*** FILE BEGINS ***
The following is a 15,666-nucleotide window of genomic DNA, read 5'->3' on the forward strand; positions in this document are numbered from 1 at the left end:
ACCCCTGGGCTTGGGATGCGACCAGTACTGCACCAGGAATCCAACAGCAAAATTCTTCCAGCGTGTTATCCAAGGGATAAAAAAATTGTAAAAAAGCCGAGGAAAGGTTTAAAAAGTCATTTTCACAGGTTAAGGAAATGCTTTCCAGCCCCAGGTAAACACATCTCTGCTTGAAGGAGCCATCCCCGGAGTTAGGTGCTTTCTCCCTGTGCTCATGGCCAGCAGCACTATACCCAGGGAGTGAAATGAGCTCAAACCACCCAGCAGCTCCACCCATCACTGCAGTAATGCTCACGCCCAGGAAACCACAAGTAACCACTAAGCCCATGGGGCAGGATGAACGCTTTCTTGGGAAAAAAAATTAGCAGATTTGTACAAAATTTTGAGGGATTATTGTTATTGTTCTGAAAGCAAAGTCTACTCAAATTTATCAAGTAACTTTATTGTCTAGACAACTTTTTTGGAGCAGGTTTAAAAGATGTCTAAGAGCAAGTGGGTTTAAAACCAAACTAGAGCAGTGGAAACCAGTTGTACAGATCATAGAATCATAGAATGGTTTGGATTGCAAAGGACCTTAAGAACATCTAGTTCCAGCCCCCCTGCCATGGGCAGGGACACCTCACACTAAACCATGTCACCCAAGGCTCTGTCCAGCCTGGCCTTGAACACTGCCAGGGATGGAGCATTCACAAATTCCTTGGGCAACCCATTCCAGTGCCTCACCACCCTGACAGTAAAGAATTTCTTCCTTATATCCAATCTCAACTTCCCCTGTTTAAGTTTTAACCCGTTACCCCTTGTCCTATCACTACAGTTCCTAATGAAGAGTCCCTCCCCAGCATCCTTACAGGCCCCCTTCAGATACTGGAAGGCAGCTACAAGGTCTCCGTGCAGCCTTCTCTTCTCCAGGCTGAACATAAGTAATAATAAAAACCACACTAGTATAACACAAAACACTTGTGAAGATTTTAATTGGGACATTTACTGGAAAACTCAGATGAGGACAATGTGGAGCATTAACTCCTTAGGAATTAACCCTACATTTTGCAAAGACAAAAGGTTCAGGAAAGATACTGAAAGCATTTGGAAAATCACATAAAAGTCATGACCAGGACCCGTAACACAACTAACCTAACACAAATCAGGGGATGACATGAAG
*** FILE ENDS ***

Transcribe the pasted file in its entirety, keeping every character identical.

The following is a 15,666-nucleotide window of genomic DNA, read 5'->3' on the forward strand; positions in this document are numbered from 1 at the left end:
ACCCCTGGGCTTGGGATGCGACCAGTACTGCACCAGGAATCCAACAGCAAAATTCTTCCAGCGTGTTATCCAAGGGATAAAAAAATTGTAAAAAAGCCGAGGAAAGGTTTAAAAAGTCATTTTCACAGGTTAAGGAAATGCTTTCCAGCCCCAGGTAAACACATCTCTGCTTGAAGGAGCCATCCCCGGAGTTAGGTGCTTTCTCCCTGTGCTCATGGCCAGCAGCACTATACCCAGGGAGTGAAATGAGCTCAAACCACCCAGCAGCTCCACCCATCACTGCAGTAATGCTCACGCCCAGGAAACCACAAGTAACCACTAAGCCCATGGGGCAGGATGAACGCTTTCTTGGGAAAAAAAATTAGCAGATTTGTACAAAATTTTGAGGGATTATTGTTATTGTTCTGAAAGCAAAGTCTACTCAAATTTATCAAGTAACTTTATTGTCTAGACAACTTTTTTGGAGCAGGTTTAAAAGATGTCTAAGAGCAAGTGGGTTTAAAACCAAACTAGAGCAGTGGAAACCAGTTGTACAGATCATAGAATCATAGAATGGTTTGGATTGCAAAGGACCTTAAGAACATCTAGTTCCAGCCCCCCTGCCATGGGCAGGGACACCTCACACTAAACCATGTCACCCAAGGCTCTGTCCAGCCTGGCCTTGAACACTGCCAGGGATGGAGCATTCACAAATTCCTTGGGCAACCCATTCCAGTGCCTCACCACCCTGACAGTAAAGAATTTCTTCCTTATATCCAATCTCAACTTCCCCTGTTTAAGTTTTAACCCGTTACCCCTTGTCCTATCACTACAGTTCCTAATGAAGAGTCCCTCCCCAGCATCCTTACAGGCCCCCTTCAGATACTGGAAGGCAGCTACAAGGTCTCCGTGCAGCCTTCTCTTCTCCAGGCTGAACATAAGTAATAATAAAAACCACACTAGTATAACACAAAACACTTGTGAAGATTTTAATTGGGACATTTACTGGAAAACTCAGATGAGGACAATGTGGAGCATTAACTCCTTAGGAATTAACCCTACATTTTGCAAAGACAAAAGGTTCAGGAAAGATACTGAAAGCATTTGGAAAATCACATAAAAGTCATGACCAGGACCCGTAACACAACTAACCTAACACAAATCAGGGGATGACATGAAG